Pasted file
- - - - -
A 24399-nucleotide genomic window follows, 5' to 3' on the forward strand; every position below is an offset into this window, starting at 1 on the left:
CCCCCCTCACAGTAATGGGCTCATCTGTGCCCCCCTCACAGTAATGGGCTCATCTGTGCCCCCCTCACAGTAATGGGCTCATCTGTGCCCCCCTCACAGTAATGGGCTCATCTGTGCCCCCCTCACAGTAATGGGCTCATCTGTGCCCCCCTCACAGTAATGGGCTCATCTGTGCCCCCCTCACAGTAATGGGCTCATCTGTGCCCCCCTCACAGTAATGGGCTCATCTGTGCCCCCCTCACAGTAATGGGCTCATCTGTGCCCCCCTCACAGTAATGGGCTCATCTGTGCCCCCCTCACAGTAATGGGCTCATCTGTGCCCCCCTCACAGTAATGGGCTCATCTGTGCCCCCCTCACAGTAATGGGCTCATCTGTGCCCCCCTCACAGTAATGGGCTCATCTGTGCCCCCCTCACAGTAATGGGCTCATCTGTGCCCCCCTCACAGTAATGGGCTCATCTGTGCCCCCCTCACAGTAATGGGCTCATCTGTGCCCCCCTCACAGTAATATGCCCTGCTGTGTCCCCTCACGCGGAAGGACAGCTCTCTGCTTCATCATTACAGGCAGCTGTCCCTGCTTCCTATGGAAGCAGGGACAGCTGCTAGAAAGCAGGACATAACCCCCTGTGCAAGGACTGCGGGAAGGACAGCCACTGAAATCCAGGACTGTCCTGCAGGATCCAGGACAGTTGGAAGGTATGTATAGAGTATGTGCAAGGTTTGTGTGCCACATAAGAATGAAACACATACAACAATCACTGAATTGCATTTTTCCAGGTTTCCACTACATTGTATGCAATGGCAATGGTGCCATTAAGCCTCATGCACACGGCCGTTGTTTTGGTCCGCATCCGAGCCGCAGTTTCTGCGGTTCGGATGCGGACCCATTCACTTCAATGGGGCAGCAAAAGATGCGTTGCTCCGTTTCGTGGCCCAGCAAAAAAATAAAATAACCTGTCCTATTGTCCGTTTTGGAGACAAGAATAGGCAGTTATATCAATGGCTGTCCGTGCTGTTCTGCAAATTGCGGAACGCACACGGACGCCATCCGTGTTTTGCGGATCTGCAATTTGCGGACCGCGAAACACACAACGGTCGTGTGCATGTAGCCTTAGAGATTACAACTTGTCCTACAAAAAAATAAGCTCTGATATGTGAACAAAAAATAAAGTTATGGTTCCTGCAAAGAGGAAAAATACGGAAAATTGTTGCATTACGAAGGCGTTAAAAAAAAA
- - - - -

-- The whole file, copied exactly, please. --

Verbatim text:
A 24399-nucleotide genomic window follows, 5' to 3' on the forward strand; every position below is an offset into this window, starting at 1 on the left:
CCCCCCTCACAGTAATGGGCTCATCTGTGCCCCCCTCACAGTAATGGGCTCATCTGTGCCCCCCTCACAGTAATGGGCTCATCTGTGCCCCCCTCACAGTAATGGGCTCATCTGTGCCCCCCTCACAGTAATGGGCTCATCTGTGCCCCCCTCACAGTAATGGGCTCATCTGTGCCCCCCTCACAGTAATGGGCTCATCTGTGCCCCCCTCACAGTAATGGGCTCATCTGTGCCCCCCTCACAGTAATGGGCTCATCTGTGCCCCCCTCACAGTAATGGGCTCATCTGTGCCCCCCTCACAGTAATGGGCTCATCTGTGCCCCCCTCACAGTAATGGGCTCATCTGTGCCCCCCTCACAGTAATGGGCTCATCTGTGCCCCCCTCACAGTAATGGGCTCATCTGTGCCCCCCTCACAGTAATGGGCTCATCTGTGCCCCCCTCACAGTAATGGGCTCATCTGTGCCCCCCTCACAGTAATGGGCTCATCTGTGCCCCCCTCACAGTAATATGCCCTGCTGTGTCCCCTCACGCGGAAGGACAGCTCTCTGCTTCATCATTACAGGCAGCTGTCCCTGCTTCCTATGGAAGCAGGGACAGCTGCTAGAAAGCAGGACATAACCCCCTGTGCAAGGACTGCGGGAAGGACAGCCACTGAAATCCAGGACTGTCCTGCAGGATCCAGGACAGTTGGAAGGTATGTATAGAGTATGTGCAAGGTTTGTGTGCCACATAAGAATGAAACACATACAACAATCACTGAATTGCATTTTTCCAGGTTTCCACTACATTGTATGCAATGGCAATGGTGCCATTAAGCCTCATGCACACGGCCGTTGTTTTGGTCCGCATCCGAGCCGCAGTTTCTGCGGTTCGGATGCGGACCCATTCACTTCAATGGGGCAGCAAAAGATGCGTTGCTCCGTTTCGTGGCCCAGCAAAAAAATAAAATAACCTGTCCTATTGTCCGTTTTGGAGACAAGAATAGGCAGTTATATCAATGGCTGTCCGTGCTGTTCTGCAAATTGCGGAACGCACACGGACGCCATCCGTGTTTTGCGGATCTGCAATTTGCGGACCGCGAAACACACAACGGTCGTGTGCATGTAGCCTTAGAGATTACAACTTGTCCTACAAAAAAATAAGCTCTGATATGTGAACAAAAAATAAAGTTATGGTTCCTGCAAAGAGGAAAAATACGGAAAATTGTTGCATTACGAAGGCGTTAAAAAAAAA